One of the most common enquiries I get is about Eczema and how to make it better.
In this post we are going to go over the basic of all things related to Eczema.
Eczema is a term for a group of unpleasant skin conditions that result in inflamed, dry, itchy skin. Affecting an estimated 10% of people globally, it is extremely common in children but can also strike in adulthood and is further linked to conditions such as hay fever, food allergies and asthma.
As a type 2-mediated immune response to different allergens, stressors and substances, the root cause of eczema is individual and areas of skin inflammation can be either specific to hands for example, or irritation can be more general across different areas of the body.
Either way, many scientists today are focusing on how genetics and environmental conditions can affect the condition.
Is there a treatment?
Conventional treatments have been limited both in approach and success, with most aiming to manage symptoms rather than cure. More recently however, health professionals are increasingly encouraging an inside & out approach, involving diet corrections, supplements and topical (applied directly to skin) balms as a systemic approach.
Over recent years, it’s been hard to miss the health movement towards probiotics or “friendly” bacteria, and for a very good reason! As most of us know by now, a thriving gut equals a healthy immune system. The gut is where our bodies absorb nutrients, metabolize hormones and detoxify enzymes - so from a skin inflammation point of view, it is absolutely vital to get your digestive health working well.
This is where probiotics come in: Adding / supplementing our diet with these beneficial micro-organisms – like the bacteria naturally found in our digestive system – to balance gut bacteria, can help boost our immune system and overall well-being. Internally and externally our bodies host trillions of these micro-organisms of different varieties and strains.
In fact, the NCBI (National Institute for Biotechnology Information) states that about 70% of our immune system is found in the gut, so ensuring the digestive system is working well seems fundamental in enabling the body to fight back against a multitude of health conditions and could just be the secret to feeling good, both physically and mentally.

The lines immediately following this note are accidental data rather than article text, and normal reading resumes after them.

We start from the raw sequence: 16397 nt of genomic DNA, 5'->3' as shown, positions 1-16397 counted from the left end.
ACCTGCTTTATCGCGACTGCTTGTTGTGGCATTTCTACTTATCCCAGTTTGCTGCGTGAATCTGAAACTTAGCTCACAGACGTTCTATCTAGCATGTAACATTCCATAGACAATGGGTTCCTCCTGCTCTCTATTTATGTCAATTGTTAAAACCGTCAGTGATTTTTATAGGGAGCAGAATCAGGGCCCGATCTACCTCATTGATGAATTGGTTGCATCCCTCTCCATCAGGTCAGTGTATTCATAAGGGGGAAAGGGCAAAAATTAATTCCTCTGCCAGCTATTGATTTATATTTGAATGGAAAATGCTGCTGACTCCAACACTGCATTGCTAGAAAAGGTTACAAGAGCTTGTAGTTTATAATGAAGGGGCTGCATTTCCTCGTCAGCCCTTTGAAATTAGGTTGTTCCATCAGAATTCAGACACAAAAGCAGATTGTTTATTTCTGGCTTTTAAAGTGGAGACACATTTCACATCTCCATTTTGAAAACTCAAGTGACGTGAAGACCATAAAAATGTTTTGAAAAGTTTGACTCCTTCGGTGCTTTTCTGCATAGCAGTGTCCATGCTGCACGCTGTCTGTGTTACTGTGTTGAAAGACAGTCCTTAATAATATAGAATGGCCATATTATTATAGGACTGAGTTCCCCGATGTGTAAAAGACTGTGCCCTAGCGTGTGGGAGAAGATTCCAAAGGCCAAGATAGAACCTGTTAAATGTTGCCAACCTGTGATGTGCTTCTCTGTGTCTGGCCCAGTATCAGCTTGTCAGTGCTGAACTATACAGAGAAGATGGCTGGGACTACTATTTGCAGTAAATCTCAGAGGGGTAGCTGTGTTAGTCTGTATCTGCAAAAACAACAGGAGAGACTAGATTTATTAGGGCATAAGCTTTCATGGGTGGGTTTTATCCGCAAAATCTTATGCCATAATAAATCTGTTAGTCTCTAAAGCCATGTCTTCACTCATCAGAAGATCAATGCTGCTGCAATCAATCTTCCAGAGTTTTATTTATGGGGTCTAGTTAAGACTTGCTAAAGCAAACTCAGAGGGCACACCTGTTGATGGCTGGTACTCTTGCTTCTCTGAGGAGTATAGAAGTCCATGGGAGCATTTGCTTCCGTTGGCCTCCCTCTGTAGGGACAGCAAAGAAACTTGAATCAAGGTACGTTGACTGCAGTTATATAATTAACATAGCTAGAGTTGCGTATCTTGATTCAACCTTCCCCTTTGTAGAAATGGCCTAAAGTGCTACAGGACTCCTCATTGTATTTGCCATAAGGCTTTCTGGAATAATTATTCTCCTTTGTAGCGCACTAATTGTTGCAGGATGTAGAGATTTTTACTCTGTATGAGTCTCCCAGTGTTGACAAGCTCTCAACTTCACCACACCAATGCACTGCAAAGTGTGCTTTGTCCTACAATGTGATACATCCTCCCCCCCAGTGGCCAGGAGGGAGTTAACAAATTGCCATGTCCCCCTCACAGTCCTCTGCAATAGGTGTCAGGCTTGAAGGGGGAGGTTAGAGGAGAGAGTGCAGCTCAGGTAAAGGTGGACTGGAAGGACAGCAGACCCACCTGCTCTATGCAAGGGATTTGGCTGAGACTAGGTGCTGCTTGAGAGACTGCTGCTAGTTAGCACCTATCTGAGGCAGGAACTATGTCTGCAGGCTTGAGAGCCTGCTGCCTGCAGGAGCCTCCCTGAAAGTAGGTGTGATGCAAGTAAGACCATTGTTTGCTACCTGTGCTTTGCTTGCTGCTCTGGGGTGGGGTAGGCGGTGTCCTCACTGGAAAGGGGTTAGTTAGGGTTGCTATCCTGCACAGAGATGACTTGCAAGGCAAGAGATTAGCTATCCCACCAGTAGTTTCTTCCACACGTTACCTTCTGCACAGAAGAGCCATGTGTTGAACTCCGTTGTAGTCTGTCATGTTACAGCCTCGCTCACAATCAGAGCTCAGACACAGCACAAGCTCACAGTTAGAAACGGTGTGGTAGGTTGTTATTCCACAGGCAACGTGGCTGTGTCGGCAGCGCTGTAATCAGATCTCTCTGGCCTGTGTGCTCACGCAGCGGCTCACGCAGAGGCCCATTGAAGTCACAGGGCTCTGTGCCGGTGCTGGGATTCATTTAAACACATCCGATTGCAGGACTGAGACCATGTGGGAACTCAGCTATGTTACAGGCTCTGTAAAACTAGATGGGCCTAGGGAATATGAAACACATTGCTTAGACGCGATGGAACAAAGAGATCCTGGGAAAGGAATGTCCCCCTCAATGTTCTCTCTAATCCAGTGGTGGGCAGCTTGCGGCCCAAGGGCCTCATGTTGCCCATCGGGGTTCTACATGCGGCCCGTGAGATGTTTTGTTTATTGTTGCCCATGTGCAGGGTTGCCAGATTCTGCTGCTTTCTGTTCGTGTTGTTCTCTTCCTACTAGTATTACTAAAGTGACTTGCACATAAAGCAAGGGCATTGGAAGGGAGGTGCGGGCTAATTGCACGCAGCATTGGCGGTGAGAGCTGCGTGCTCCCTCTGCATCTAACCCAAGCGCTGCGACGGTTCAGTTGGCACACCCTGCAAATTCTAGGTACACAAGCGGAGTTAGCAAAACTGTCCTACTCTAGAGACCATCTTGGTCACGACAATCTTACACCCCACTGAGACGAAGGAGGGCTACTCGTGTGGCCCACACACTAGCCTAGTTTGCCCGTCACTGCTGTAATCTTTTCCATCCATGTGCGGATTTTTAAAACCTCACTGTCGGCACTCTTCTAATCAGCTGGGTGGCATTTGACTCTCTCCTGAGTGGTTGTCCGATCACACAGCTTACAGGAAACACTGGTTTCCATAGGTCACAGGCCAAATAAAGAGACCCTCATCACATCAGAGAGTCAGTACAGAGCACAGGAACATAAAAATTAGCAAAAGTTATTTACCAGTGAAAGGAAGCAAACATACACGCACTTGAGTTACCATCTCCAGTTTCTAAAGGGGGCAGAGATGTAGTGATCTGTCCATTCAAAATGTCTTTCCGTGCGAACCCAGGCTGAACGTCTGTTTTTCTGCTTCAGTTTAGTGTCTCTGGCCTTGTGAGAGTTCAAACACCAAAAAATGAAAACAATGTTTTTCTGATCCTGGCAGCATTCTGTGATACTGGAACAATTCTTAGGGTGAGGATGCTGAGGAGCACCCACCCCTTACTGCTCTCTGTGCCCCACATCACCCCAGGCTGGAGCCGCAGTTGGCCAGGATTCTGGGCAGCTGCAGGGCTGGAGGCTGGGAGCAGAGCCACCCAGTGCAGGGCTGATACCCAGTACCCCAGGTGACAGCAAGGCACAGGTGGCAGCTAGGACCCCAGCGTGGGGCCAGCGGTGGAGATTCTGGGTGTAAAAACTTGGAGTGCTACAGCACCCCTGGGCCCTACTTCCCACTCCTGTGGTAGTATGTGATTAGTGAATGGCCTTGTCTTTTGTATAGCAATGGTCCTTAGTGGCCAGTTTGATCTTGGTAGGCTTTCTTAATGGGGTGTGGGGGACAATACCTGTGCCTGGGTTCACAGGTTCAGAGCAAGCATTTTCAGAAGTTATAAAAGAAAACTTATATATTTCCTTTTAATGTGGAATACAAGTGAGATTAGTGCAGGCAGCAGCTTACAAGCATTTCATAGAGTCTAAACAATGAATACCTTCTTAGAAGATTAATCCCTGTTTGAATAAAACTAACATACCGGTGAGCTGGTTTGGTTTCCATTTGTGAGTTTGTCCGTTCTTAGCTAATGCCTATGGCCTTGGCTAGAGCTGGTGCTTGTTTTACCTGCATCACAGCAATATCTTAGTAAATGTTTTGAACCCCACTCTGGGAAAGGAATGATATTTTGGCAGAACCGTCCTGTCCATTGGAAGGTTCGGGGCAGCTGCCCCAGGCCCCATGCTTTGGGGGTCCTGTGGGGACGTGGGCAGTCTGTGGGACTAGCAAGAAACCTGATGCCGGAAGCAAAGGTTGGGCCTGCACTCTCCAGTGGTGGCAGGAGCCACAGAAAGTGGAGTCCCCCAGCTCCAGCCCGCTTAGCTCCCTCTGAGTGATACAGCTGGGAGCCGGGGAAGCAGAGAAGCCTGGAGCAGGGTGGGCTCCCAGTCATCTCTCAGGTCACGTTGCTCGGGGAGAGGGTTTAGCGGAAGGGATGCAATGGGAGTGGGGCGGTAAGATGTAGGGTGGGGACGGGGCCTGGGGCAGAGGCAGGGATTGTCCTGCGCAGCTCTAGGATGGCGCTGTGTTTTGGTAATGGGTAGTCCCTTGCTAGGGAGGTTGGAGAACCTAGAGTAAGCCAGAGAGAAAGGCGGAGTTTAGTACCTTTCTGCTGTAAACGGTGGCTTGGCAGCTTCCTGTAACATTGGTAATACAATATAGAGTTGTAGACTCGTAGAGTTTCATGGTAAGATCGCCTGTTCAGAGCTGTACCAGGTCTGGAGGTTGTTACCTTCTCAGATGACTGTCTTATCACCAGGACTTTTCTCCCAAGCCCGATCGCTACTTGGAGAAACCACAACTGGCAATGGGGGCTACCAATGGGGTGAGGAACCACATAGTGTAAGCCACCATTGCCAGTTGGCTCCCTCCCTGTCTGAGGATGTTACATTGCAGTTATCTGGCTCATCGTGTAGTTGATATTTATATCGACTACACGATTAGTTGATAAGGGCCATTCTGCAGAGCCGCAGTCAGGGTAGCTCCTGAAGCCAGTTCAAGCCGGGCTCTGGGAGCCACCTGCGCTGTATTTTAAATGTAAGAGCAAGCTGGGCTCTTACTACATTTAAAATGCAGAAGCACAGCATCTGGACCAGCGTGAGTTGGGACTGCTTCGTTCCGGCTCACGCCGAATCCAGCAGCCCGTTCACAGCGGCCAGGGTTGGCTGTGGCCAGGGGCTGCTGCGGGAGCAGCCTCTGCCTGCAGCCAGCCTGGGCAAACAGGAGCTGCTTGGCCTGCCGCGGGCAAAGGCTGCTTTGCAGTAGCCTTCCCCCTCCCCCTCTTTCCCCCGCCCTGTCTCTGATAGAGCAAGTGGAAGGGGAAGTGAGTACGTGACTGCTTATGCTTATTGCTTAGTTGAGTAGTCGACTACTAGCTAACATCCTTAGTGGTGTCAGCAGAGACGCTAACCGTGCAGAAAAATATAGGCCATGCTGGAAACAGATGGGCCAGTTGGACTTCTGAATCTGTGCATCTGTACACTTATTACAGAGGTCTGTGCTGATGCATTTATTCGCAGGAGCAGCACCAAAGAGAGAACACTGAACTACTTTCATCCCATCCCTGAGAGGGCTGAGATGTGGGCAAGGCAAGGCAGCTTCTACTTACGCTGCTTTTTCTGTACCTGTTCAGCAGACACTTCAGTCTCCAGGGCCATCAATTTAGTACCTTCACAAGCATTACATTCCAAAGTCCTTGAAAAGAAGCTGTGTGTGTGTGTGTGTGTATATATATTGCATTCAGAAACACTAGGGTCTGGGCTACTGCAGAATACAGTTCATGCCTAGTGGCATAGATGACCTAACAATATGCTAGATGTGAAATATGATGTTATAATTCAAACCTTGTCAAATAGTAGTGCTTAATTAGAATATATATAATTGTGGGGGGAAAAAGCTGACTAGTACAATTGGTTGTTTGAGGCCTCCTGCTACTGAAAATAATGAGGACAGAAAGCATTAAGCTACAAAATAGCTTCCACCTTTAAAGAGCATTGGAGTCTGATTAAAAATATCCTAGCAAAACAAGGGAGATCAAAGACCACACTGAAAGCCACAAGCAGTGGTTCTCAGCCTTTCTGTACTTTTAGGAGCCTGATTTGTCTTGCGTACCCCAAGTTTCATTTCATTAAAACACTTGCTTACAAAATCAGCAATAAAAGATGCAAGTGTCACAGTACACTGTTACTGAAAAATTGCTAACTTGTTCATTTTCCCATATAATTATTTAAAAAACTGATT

If friendly bacteria are added and encouraged in the gut community it prevents the harmful bacteria, which we also host, from taking over and causing health issues.
When it comes to the Gut-Skin axis, skin is usually the first tell-tale sign of what’s going on inside the gut microbiome. With improved understanding of gut health and it’s necessity for over all wellbeing, the probiotic benefits to skin care and overall skin health are naturally an area of growing interest. A knock-on effect of supporting the digestive system through friendly gut bacteria is to fine-tune the body’s immune and inflammatory responses.
For skin this promotes quicker regeneration, self-repair and healthier overall appearance. For eczema sufferers this often results in reducing the frequency and severity of flare-ups.
Inflammation is the body’s defence mechanism to protect against injury and infection from an outside irritant, whether it be a virus or a small splinter. The purpose of this response is to remove the harmful irritant and initiate the healing process. Healthy skin is well hydrated and able to keep moisture locked-in with a sealing layer of lipids (natural fats and oils) which also act as a protective barrier against external damage. Eczema sufferers are deficient in some of these lipids, reducing the ability to keep moisture where it’s needed, causing skin to dry-out and cracks to appear in the protective barrier of skin cells.
This weakened outer barrier allows allergens to enter and to worsen the effect of irritants – such as harsh soaps, hands sanitisers, petroleum derived ointments – by further remove moisture, increase damage and trigger the body’s inflammatory response.
What exactly is a Probiotic and how friendly is it?
Probiotic supplements are actual live, good bacteria and yeasts (that naturally live in our body) and can be a helpful way to boost levels of beneficial bacteria in the gut.